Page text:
HYDE boxer Stacey Copeland is targeting a return to action by May after being out of the ring for more than a year.
The 38-year old became the first female boxer in history to win the Commonwealth title in 2018 after defeating Mapule Ngubane by unanimous decision at Zimbabwe’s International Convention Centre.
But the ongoing effects of knee problems have since kept her on the sidelines for more than 15 months, dashing any hopes she may have had about contesting the world championships.
She said: “It’s not so much an injury as it is long-term damage as a result of high-impact sports, but it was a massive disappointment coming off such a high only for my season to be over so abruptly.
“I developed osteoarthritis in both knees after years of playing football, and that made it difficult to train.
“It’s very frustrating and because I’ve been out for so long, I’ve dropped out of the rankings.
“Coming back from injury is a difficult road but I’ve got a determined mind-set and good people around me.
“It’s just going to take a lot of hard work to get back to where I was.”
Stacey spent New Year in Madeira with her boyfriend but said she is “glad to be home” and is “excited to get on with 2020” as she plans her comeback to professional competition.
And thanks to Össur, a company dedicated to improving people’s mobility through the production and manufacture of non-invasive orthopaedics equipment, her training regime is back on track.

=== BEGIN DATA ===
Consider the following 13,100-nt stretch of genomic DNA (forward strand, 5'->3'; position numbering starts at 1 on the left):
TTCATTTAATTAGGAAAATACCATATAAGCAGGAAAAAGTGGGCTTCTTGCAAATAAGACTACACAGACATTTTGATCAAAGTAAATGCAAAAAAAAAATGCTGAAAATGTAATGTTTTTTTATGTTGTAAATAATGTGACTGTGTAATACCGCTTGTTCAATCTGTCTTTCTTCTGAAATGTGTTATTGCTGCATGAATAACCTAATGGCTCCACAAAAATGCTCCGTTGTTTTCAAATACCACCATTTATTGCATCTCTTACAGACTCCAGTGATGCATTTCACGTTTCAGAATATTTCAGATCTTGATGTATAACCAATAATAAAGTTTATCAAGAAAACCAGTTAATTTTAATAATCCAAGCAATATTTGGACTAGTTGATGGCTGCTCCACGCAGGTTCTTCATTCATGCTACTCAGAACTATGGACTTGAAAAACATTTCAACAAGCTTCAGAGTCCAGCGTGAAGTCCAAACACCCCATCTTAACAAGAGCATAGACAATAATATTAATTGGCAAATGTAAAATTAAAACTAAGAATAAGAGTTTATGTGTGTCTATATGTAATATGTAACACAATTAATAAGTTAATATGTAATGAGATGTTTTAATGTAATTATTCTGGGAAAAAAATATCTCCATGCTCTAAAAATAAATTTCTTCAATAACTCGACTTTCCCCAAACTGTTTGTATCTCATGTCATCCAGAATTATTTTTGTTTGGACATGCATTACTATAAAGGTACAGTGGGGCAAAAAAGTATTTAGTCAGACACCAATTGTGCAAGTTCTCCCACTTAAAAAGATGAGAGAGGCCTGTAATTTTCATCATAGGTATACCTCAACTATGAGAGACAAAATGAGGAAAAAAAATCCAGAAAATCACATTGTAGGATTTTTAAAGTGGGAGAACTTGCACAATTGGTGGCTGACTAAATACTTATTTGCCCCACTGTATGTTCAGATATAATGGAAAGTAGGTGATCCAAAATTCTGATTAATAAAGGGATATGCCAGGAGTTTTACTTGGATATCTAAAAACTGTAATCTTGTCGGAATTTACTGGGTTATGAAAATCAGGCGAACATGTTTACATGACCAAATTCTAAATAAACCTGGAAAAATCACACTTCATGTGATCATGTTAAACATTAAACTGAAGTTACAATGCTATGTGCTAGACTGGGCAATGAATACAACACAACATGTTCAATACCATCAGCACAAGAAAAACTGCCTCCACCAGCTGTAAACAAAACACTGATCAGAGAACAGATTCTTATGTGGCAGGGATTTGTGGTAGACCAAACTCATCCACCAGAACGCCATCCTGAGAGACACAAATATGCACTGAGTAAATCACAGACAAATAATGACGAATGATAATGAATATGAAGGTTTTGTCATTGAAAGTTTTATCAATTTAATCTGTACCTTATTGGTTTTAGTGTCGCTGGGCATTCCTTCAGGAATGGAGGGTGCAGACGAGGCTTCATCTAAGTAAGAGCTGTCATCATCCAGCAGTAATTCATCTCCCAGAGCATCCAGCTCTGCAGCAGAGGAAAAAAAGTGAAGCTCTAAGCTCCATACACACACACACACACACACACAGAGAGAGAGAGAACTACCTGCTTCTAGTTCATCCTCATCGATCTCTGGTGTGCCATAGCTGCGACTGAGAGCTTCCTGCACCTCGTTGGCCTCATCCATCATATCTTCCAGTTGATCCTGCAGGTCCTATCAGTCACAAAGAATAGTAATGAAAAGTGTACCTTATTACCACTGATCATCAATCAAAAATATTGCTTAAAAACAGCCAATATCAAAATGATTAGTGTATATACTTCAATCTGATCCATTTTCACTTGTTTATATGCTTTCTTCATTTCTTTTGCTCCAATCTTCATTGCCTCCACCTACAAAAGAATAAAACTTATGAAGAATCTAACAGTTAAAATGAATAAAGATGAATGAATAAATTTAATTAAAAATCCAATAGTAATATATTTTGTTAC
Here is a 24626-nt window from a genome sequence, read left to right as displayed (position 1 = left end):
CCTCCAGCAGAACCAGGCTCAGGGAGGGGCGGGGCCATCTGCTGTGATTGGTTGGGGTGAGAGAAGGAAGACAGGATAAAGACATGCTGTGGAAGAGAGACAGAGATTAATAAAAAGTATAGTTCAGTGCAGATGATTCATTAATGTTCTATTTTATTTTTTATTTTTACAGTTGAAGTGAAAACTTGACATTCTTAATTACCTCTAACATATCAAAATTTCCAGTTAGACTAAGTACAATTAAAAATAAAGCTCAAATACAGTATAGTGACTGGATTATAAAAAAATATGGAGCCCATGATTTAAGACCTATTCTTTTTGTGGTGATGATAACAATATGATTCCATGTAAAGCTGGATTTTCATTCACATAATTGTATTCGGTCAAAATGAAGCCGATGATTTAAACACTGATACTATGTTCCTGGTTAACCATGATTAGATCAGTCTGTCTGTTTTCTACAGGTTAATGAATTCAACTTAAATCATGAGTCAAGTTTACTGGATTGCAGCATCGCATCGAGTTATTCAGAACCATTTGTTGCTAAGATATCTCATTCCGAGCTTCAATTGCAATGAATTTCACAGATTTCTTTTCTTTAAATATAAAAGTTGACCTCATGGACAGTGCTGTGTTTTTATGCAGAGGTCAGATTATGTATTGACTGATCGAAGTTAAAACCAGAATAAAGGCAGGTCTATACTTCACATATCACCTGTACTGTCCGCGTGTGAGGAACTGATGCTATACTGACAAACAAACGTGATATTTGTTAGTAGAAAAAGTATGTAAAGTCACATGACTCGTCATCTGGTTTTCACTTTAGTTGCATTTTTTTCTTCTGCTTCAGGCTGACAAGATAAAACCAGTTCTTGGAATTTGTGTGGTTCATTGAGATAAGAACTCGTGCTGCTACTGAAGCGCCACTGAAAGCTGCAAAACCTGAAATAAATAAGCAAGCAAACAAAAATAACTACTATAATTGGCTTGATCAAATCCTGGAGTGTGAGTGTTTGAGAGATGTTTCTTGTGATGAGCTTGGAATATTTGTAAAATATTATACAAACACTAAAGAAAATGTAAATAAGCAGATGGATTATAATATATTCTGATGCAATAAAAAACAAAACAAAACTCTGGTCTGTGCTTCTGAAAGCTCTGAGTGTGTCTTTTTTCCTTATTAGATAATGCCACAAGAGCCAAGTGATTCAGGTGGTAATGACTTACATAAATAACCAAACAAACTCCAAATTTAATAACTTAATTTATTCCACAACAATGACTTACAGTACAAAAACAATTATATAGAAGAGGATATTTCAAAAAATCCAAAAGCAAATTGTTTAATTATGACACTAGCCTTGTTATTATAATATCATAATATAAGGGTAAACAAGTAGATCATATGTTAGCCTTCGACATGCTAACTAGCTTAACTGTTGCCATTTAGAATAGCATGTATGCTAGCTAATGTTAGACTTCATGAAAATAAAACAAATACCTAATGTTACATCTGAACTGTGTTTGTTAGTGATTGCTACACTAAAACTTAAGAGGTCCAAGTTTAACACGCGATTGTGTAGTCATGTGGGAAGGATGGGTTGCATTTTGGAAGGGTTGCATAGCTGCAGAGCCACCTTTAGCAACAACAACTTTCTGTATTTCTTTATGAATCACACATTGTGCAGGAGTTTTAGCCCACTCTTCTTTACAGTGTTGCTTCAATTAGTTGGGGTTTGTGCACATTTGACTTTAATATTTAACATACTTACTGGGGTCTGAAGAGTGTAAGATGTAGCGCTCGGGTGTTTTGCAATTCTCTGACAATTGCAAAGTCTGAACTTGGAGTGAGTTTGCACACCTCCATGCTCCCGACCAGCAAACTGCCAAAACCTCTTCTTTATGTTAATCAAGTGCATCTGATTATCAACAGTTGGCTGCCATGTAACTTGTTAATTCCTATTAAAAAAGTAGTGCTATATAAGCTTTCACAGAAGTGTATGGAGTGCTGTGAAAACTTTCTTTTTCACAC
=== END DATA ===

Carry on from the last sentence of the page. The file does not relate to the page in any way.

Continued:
Stacey continued: “Having a knee brace has made a massive difference. It’s tailored specifically to my needs and body shape and has helped tremendously towards managing my osteoarthritis.
“It’s allowed me to train a lot more rigorously.
“It’s not just athletes that they work with. They make a big difference in many people’s lives and in my case their help has been invaluable.”
She continued: “We’re probably looking at May before I’m back in the ring for a professional fight, but I got back into sparring just before Christmas and that went very well.
“There’s a team from Newcastle coming down in February for a sparring camp. It’s by no means a fight but there’s a lot of different athletes with different styles that I’ll be sparring with on the day.
“It’ll be good for my development and preparation for facing new opponents.
“I need to get my fitness back up and shake off the ring rust but if I can reach those two goals, I feel I’ll be back on track.”